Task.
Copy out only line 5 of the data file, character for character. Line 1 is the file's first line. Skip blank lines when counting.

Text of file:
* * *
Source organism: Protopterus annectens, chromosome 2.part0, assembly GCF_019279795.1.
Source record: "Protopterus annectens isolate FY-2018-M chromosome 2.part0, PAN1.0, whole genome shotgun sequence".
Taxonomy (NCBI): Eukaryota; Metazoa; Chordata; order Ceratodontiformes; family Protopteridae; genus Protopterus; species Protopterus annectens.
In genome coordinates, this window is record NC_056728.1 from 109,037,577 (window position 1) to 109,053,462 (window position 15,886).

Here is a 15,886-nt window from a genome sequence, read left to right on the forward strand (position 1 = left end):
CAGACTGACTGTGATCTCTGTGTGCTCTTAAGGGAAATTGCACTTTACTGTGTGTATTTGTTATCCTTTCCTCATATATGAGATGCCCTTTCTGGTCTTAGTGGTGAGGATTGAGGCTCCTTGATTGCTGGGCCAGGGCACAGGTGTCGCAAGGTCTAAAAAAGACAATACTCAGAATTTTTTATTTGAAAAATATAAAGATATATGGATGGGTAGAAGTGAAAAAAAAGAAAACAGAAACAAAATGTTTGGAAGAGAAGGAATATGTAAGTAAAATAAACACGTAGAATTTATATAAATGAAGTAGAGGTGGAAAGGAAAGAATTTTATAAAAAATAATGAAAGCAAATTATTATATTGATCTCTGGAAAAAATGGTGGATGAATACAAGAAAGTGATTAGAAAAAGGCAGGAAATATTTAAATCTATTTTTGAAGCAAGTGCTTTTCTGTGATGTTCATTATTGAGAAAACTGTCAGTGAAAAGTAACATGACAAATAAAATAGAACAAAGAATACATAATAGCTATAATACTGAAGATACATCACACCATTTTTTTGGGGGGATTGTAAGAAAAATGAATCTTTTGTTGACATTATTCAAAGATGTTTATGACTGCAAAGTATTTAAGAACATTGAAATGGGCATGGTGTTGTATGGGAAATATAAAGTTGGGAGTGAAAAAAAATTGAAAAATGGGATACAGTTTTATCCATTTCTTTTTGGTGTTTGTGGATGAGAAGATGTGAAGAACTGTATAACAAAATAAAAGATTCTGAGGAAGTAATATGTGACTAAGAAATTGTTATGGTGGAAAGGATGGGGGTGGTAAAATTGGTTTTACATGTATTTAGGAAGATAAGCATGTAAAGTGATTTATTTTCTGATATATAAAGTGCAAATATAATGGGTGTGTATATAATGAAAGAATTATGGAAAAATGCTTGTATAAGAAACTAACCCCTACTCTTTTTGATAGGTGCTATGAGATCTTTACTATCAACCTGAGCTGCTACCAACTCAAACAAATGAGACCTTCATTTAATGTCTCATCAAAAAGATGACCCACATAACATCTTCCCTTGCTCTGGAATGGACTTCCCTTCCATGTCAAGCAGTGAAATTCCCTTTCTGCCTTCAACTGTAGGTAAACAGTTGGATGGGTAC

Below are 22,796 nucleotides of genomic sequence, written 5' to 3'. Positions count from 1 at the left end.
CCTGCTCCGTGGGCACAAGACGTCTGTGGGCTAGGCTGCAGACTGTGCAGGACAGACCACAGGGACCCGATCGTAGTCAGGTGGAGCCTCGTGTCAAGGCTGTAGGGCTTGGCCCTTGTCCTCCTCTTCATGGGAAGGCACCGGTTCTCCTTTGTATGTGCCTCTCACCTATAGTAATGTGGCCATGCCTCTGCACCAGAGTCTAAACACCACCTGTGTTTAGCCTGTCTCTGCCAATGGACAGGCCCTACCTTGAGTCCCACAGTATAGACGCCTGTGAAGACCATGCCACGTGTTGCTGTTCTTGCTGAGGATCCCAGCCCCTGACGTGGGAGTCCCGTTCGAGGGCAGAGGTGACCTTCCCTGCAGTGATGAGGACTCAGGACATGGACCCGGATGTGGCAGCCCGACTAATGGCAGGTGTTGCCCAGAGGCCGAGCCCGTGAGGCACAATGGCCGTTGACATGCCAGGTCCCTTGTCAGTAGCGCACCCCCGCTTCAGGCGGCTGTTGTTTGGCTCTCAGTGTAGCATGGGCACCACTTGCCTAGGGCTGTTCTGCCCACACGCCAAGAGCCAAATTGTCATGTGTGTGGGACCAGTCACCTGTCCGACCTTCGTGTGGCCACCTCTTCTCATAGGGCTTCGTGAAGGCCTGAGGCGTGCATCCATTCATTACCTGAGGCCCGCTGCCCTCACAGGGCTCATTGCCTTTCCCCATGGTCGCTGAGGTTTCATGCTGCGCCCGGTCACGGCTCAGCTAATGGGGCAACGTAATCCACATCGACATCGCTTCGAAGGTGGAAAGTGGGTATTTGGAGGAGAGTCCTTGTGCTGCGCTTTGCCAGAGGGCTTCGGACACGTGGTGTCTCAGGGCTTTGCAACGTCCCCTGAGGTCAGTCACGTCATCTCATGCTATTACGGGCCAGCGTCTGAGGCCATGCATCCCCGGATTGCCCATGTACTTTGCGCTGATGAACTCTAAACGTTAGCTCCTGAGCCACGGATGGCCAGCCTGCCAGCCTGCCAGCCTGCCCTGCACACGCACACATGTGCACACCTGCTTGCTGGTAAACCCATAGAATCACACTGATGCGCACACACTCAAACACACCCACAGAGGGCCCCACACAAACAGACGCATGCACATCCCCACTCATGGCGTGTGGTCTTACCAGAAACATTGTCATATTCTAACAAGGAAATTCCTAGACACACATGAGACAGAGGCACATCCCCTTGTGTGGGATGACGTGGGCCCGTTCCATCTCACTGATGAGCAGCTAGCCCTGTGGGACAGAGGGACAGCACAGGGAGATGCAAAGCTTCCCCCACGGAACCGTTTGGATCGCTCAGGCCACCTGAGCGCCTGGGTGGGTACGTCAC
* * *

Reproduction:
Here is a 15,886-nt window from a genome sequence, read left to right on the forward strand (position 1 = left end):